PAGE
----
Interestingly, it has been reported for Ghitm that it possesses an N-terminal signal peptide and that N-terminal cleavage is important for the regulation of protein expression. We carefully looked at the N-termini of selected sequences of vertebrate Ghitm. The signal peptide prediction program SignalP uses a combined neural network and hidden Markov models for the prediction of signal peptides and their cleavage sites. The data are expressed in score values expressing the output from the signal peptide/non signal peptide networks (S-score), the output from the cleavage site/non-cleavage site networks (C-score), and geometric average of the C-score and a smoothed derivative of the S-score, termed Y-score . The prediction is summarised in a probability value. The N-terminal sequences of selected vertebrate Ghitm homologues are depicted in figure 3. The homologues of Ghitm found in the lower vertebrates are predicted to have a signal peptide, while the probability decreases during evolution. This is extremely interesting, taking into concern that Yoshida et al. found out that cleavage of the N-terminal signal peptide is essential for protein expression and function in the mouse . A critical examination of the function of the signal peptide during the evolution of the Ghitm protein is needed.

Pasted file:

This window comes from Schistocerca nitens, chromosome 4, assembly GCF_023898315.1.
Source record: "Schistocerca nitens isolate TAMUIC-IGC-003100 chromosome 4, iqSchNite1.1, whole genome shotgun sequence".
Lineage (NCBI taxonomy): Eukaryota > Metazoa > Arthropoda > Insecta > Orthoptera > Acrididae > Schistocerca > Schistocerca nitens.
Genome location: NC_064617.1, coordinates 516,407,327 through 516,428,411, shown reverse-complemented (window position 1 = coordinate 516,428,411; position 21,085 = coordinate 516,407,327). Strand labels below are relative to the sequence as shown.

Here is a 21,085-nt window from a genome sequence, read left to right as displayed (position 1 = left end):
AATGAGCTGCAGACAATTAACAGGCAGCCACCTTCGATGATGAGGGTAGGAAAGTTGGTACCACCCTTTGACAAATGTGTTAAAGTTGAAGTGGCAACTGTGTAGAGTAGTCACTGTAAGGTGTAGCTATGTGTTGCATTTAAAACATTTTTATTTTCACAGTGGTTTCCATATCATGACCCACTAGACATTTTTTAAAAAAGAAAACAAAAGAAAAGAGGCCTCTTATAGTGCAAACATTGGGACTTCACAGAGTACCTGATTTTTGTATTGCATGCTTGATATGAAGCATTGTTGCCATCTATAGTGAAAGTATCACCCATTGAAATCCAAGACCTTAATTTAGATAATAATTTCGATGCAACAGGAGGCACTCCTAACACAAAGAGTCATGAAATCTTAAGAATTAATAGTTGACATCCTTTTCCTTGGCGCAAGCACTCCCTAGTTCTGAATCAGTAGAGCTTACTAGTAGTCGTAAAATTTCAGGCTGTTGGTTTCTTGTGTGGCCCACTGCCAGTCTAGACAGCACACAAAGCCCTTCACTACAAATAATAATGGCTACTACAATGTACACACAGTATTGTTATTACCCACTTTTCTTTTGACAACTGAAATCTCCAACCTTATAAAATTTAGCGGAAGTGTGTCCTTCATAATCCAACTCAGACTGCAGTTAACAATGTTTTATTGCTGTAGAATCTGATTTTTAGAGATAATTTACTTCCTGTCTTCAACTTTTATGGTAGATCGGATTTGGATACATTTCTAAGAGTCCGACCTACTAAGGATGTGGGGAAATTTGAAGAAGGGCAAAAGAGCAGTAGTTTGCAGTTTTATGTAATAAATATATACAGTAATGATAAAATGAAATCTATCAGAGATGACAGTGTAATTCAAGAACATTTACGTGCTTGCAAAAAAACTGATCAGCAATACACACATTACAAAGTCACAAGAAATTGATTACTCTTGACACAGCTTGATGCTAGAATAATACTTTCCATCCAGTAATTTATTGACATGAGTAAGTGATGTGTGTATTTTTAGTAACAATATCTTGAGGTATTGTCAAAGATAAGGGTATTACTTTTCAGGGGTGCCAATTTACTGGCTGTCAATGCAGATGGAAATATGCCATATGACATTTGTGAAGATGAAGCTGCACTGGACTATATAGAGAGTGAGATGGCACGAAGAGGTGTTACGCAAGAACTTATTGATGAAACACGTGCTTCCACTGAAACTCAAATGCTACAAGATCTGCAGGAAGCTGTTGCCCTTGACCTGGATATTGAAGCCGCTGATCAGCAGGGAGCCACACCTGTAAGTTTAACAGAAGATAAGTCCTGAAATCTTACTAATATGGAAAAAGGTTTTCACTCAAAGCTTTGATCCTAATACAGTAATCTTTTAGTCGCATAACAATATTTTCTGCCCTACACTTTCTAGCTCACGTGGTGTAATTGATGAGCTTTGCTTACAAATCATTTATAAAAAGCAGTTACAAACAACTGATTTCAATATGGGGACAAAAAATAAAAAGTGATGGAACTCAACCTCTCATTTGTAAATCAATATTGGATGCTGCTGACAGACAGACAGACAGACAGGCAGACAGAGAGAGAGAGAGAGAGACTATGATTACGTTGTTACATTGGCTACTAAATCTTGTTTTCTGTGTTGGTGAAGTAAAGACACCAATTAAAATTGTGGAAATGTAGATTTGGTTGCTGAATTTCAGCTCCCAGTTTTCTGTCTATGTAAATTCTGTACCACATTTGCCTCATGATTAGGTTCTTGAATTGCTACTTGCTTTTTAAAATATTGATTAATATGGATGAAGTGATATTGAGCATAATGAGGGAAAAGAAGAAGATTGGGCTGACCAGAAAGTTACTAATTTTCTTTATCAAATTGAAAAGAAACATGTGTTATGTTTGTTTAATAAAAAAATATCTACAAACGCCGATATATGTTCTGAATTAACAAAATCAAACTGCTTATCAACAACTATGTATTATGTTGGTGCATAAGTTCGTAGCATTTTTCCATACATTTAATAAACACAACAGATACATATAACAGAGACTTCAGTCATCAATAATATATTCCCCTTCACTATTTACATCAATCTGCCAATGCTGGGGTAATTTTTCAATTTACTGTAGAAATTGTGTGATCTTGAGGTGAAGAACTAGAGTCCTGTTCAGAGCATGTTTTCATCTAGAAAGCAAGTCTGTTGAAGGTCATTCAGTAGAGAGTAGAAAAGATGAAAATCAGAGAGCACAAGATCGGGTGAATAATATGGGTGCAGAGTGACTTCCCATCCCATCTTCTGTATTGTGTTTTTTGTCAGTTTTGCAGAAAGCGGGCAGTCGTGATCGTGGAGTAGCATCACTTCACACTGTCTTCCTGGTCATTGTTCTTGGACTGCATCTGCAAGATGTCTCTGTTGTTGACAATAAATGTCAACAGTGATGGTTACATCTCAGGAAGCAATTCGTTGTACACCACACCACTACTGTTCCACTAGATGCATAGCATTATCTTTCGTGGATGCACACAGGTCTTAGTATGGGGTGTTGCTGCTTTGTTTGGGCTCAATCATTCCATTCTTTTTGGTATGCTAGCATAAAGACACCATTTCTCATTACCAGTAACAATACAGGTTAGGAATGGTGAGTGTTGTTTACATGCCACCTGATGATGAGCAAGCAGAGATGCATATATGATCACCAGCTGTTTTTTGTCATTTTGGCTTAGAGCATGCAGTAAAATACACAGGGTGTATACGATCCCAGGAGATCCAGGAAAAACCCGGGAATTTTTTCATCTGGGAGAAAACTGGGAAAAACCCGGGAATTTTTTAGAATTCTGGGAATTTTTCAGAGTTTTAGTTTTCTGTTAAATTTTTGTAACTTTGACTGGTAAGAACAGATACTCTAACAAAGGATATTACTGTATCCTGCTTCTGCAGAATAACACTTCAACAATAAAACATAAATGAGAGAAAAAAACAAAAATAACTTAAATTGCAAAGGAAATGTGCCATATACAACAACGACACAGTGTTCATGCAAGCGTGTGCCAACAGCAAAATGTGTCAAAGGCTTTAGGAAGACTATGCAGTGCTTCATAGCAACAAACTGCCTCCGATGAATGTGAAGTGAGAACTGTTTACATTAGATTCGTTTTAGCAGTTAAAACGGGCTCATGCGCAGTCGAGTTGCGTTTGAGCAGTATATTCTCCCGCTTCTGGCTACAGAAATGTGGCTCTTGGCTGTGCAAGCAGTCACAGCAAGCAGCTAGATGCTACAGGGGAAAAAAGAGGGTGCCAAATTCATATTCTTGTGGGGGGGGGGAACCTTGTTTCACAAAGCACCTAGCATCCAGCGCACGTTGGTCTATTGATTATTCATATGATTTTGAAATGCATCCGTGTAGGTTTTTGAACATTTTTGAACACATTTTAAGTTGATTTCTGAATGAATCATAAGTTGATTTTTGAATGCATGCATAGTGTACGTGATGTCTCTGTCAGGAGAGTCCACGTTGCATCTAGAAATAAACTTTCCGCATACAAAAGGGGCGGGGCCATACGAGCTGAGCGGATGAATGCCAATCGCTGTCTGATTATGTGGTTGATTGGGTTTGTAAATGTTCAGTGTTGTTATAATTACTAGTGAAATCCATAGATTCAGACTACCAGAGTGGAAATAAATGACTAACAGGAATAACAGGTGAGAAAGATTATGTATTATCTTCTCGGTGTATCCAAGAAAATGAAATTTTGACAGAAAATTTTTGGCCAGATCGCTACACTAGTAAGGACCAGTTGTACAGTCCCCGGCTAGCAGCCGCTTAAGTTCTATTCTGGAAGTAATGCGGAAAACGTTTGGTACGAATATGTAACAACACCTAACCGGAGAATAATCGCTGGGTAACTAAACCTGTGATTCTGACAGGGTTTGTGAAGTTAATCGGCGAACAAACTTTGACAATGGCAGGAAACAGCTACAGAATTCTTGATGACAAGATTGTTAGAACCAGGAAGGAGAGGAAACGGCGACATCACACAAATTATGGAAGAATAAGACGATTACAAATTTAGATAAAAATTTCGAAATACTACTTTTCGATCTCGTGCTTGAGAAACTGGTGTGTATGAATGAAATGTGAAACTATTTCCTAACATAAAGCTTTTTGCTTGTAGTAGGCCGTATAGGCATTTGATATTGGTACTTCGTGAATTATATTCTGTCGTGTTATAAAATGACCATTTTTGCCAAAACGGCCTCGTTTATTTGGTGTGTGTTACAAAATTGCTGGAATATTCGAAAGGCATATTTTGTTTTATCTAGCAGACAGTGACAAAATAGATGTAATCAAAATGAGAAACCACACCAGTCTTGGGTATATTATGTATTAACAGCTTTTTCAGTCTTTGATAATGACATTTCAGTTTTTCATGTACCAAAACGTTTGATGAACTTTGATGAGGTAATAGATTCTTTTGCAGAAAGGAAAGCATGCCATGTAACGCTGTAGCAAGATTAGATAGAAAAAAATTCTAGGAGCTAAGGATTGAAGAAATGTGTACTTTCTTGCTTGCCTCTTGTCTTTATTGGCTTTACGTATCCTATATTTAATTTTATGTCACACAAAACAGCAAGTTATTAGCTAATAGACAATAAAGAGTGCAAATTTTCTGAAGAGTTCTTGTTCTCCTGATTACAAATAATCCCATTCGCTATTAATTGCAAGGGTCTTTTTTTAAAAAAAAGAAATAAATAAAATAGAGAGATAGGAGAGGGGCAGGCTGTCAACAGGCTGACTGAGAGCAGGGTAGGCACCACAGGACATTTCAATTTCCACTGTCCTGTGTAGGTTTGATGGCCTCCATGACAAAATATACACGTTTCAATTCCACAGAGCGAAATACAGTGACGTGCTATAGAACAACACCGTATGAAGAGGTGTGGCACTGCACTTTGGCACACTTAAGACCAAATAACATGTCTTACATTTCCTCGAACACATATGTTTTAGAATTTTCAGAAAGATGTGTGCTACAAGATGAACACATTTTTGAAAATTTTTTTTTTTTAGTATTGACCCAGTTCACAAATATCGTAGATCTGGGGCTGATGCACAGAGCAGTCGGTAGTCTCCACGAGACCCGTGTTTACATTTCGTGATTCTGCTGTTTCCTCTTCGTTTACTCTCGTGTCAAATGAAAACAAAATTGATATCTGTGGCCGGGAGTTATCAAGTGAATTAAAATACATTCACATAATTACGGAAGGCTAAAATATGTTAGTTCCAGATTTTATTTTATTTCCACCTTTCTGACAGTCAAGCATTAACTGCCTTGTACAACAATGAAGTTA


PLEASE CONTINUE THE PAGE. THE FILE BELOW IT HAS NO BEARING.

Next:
In figure 4 an overview over the protein structure of four known members of the BI-1 family is given with the putative transmembrane domains underlined. It is clearly visible that, while all four proteins are highly similar, the two seven-span transmembrane proteins LFG and RECS1 are organized the same with a proline and glycine rich intracellular N-terminus containing several PXXP motifs and one potential PEST sequence . The two six-span transmembrane proteins BI-1 and Ghitm differ more in their arrangement of putative transmembrane domains. N-terminus and C-terminus are predicted to be inside the cell and both are characterized by a number of basic residues: arginine 10% frequency, lysine 8.75% frequency at the N-terminus, arginine 5.66% frequency, lysine 9.34% frequency at the C-terminus. In contrast to RECS1 which has a proline content of 24% in the human sequence proline residues are found to a much lesser extent in Ghitm (N-terminus: 6.25%, C-terminus 3.77%). PXXP and PPXY motifs have not been found.
Ghitm expression in cancer cell lines
Ghitm gene expression in several cancer cell lines was determined by RT-PCR. Specific primers were designed to generate a 101bp fragment. Bands corresponding to the expected size are detected in the cDNAs derived from all cancer cell lines tested that is A549 lung carcinoma cells, ACTL lymphoma cells, HeLa cervix carcinoma, HepG2 hepatoma, SW872 liposarcoma, MCF-7 breast cancer, SW-620 colon carcinoma, and U2-OS osteosarcoma cells (figure 5).
A direct cytoprotective function of Ghitm has not been demonstrated so far, but observations published in the literature suggest a role in energy metabolism, and, with regard to its association to the growth hormone signalling, in aging and immunology [9, 11]. These functions might be linked to a cytoprotective role in the cellular accomplishment of ER stress but must be evaluated in corresponding experimental designs.